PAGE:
Chess at the Kennedy Center is a checkmate. In other words, this formerly troubled musical with a beloved score, is taking the Eisenhower Theatre stage by storm in a staged, semi-concert format that may prove to be the definitive version of this rock-tinged, Cold War love story. Does this mean the cult musical has finally grown up?
Credible rumors of this revised version of the Cold War-set musical heading to Broadway are found throughout social media. The creators of the show were in the house on opening night, too. I would say the game board might be set up to make the big winner not the “US versus USSR” but the rabid fans of the show who would clamor to see the show succeed on the Great White Way.
I could spend an entire feature story recounting the up and down history of Chess, from its 1984 concept album, London production, ill-fated Broadway re-mix, and countless tweaked versions on tour and abroad in the following years. For those who want to be more Chess-savvy, I suggest you head to this website devoted to the Chess collaborators and their most famous work.
Chess brought together British theatre lyricist Tim Rice (Jesus Christ Superstar, Evita, etc.) and the music men from Swedish super-group ABBA, Bjorn Ulvaeus and Benny Andersson. The Swedish composers came up with a doozy of a score that blended pop-sounds, rock-opera edginess, with classical influences, and even a dash of Gilbert and Sullivan. Rice has stated he provided some of his best work to the libretto and lyrics for Chess. Rice had the idea for a musical that had the Cold War as its backdrop and the high stakes world of chess champions from opposing nations grew. The ancient game of chess is the game of choice for the leading characters, it also serves as a metaphor for the U.S. versus U.S.S.R. in 1980 – a cat and mouse game of strategic moves and gambits.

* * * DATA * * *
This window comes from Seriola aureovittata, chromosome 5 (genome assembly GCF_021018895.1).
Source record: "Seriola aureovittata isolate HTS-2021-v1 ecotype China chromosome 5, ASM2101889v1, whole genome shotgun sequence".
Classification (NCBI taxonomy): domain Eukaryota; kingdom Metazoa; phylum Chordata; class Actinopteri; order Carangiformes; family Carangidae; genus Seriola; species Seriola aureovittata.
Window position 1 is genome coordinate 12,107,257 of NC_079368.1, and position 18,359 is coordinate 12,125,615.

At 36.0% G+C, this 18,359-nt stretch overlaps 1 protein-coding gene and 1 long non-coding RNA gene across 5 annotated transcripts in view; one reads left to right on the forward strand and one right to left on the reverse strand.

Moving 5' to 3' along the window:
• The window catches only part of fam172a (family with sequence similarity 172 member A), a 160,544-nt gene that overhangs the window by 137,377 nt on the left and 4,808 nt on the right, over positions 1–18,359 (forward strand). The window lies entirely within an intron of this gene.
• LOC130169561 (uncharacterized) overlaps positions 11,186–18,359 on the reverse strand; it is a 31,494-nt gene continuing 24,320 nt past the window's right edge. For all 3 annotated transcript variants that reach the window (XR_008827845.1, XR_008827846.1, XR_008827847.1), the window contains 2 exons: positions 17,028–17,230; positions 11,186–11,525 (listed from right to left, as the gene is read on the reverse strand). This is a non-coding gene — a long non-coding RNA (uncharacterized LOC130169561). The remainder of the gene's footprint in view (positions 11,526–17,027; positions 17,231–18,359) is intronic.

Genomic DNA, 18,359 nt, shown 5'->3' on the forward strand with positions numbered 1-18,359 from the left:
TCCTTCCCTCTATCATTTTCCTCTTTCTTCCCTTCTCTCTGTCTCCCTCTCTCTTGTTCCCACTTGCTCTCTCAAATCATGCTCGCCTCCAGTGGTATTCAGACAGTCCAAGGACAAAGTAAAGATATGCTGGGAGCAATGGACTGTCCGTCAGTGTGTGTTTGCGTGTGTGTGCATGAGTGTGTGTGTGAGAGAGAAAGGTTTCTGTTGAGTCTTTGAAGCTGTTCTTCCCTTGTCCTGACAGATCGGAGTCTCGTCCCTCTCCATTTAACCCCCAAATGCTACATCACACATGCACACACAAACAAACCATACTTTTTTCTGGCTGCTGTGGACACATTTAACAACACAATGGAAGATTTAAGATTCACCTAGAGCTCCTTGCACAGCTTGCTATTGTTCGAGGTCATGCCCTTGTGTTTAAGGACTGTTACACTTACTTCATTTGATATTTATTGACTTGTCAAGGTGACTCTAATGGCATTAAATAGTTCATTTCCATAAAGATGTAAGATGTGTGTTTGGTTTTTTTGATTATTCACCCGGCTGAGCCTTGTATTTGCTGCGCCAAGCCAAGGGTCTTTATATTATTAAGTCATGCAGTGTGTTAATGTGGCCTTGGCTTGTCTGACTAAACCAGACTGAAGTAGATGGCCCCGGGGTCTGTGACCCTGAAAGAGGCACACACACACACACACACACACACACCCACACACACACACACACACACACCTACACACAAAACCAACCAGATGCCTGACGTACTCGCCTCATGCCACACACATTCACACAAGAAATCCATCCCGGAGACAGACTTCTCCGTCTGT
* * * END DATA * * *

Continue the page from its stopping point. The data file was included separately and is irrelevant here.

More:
For the Kennedy Center’s new Broadway Center Stage program of semi-staged, book-in-hand productions, Chess is a bold first move. The collaborators, with some new help, have upped their game once again, this time with a revamped and rearranged score, new lyrics here and there and – more importantly – a new book by Danny Strong. I mention the book’s importance because the Andersson-Ulvaeus-Rice songs still pack a punch, especially as performed at the Kennedy Center cast of Broadway veterans. (More on them soon.) The book has gotten a full renovation, complete with portions of narration and dialogue scenes that keep the story moving, clarify the relationships and high stakes involved, and sparkles with well-placed humor. During a meeting between the Soviet chess manager slash spy Molokov and his American counterpart Walter in the Bangkok Airport, the western spook exclaims “I’m hoping chlamydia will distract from the boredom.” “I’m sure that can be arranged,” responds the Russian, referring to Bangkok’s reputation for the sex trade.